NAHA – Heavy rains intensified by Tropical Storm Mawar fell on Japan’s main archipelago Friday, halting trains and triggering floods and mudslides in central and western regions where residents were urged to use caution or evacuate.
Up to 25 centimeters (10 inches) of rain was forecast in parts of western and central Japan through Saturday evening. More than 1.27 million residents in vulnerable areas, including in Mie, Wakayama, Aichi and Shizuoka prefectures in central Japan, were warned of possible flooding and mudslides and advised to go to evacuation centers as of Friday afternoon, according to the Fire and Disaster Management Agency.
Television videos showed swollen rivers in residential areas of Wakayama city, including one where brown water rose as high as the bottom of a bridge. There were reports of two people swept away by the swollen rivers, NHK public television said.
In Tokyo, the few pedestrians on the rainy streets clutched umbrellas as winds blew tree branches. Roads were flooded in the city's western district of Setegaya. Afternoon classes were canceled at some schools, and ferry operations in Tokyo Bay were halted for the rest of Friday.
Heavy rain and mudslide warnings were also issued in the nearby city of Yokohama, where a number of evacuation centers were opened. A mudslide in a residential area blocked part of a street in Kawasaki city.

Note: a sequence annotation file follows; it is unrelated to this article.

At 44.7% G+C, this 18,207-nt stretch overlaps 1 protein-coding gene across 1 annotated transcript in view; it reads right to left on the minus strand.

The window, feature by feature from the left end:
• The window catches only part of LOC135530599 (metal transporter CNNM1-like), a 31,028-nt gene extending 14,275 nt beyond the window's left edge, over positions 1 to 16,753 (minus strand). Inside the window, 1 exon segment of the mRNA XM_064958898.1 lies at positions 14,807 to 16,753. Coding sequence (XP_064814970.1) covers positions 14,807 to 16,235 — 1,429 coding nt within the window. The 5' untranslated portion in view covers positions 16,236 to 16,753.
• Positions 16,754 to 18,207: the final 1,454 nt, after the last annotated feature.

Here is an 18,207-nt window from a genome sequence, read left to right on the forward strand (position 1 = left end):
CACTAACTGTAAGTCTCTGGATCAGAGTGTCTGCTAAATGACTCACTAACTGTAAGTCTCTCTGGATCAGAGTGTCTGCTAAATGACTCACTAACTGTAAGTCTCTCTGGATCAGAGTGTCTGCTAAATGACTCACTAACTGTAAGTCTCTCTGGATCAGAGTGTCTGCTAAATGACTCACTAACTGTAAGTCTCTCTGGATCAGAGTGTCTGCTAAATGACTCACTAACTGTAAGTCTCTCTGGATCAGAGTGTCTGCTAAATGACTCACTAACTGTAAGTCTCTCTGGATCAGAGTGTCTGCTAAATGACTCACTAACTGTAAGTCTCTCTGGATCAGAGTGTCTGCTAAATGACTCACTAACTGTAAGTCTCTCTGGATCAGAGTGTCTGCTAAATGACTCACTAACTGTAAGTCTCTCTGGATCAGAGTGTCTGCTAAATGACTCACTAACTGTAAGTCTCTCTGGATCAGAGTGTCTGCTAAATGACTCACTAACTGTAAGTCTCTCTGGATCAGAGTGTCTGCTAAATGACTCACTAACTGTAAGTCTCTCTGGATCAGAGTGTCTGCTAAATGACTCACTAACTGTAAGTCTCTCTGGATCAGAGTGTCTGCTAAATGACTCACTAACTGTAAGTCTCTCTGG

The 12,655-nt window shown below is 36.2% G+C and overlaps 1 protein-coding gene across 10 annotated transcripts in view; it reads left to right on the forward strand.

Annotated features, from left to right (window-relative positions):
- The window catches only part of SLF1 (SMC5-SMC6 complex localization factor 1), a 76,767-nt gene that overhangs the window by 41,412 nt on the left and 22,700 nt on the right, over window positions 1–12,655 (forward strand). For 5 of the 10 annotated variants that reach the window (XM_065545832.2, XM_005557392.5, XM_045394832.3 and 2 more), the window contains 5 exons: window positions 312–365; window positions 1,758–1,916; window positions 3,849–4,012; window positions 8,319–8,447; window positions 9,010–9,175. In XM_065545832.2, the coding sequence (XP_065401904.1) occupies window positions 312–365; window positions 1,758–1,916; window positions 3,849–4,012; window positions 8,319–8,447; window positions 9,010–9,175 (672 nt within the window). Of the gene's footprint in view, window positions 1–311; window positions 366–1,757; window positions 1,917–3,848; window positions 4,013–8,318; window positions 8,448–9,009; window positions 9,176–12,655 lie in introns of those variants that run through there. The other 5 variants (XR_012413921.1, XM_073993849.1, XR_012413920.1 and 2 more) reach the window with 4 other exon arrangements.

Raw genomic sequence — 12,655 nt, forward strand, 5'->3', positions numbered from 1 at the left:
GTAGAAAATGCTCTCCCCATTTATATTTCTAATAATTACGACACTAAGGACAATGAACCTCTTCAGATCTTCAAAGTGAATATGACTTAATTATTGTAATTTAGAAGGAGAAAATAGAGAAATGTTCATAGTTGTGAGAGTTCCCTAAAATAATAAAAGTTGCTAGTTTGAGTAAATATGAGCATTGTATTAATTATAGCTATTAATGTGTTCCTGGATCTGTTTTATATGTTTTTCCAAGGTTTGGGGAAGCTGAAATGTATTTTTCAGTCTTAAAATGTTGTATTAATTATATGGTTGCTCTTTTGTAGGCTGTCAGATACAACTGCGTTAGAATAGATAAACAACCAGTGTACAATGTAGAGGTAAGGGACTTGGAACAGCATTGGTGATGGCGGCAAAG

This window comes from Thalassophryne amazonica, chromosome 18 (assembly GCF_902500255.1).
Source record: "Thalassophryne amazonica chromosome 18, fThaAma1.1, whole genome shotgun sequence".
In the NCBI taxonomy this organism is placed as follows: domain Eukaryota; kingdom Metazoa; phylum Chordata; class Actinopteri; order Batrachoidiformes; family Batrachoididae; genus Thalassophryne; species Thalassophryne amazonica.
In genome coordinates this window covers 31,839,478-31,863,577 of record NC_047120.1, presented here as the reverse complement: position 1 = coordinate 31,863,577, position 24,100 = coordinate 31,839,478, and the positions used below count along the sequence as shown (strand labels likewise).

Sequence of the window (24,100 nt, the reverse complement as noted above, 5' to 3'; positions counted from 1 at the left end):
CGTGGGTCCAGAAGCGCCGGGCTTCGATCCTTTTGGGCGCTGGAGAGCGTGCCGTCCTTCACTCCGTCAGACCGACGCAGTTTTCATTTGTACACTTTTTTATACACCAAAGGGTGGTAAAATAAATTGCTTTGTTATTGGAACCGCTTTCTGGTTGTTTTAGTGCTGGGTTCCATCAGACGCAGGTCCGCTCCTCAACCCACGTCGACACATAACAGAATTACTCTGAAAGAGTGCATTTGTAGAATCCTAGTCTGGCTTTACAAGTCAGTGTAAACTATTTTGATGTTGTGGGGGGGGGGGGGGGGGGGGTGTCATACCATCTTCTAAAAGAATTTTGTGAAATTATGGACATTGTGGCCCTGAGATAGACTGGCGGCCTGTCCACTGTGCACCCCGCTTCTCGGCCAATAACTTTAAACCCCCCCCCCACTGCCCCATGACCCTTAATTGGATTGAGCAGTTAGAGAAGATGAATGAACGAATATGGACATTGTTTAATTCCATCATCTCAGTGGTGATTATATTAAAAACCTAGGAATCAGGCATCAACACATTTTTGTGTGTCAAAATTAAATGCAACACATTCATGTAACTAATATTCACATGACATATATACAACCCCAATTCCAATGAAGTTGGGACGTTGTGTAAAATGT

In the central city of Toyohashi, fire and disaster authorities received more than 200 reports of flooding, NHK said.
Shinkansen super-express trains were suspended between Tokyo and Shin Osaka in western Japan due to heavy rain, according to Central Japan Railway Co. Flights and ferries in southern Japan were also canceled due to continuing strong winds. More than 17,500 homes in seven of the nine prefectures served by Tokyo Electric Power Company Holdings lost power.
Mawar remained well offshore in the Pacific Ocean, but its winds were strong enough as it passed Okinawa to cause injuries. An older woman who fell had a serious head injury in Nishihara city, while the injuries to seven other people were slight.
The tropical storm had sustained winds of up to 82 kph (51 mph) Friday afternoon and was blowing east-northeast at 25 kph (15 mph), the Japan Meteorological Agency said. It was near Amami-Oshima Island, about 1,500 kilometers (930 miles) southwest of Tokyo.
The warm and damp air from the tropical storm was intensifying seasonal rains, and a band of heavy rain was hovering over the islands, the meteorological agency said.
Mawar largely skirted Taiwan and the Philippines earlier this week. It sent waves crashing into Taiwan's east coast and brought heavy rains to the northern Philippines, though no major damage was reported.
Mawar was the strongest typhoon to hit Guam in more than two decades. As of Wednesday, only 28% of power had been restored and about half the water system was operational, according to the Federal Emergency Management Agency.
There have been long lines for gas, and officials estimate it will be four to six weeks before power is fully restored. FEMA did not yet know exactly how many homes were destroyed.
Associated Press writer Mari Yamaguchi in Tokyo contributed to this report.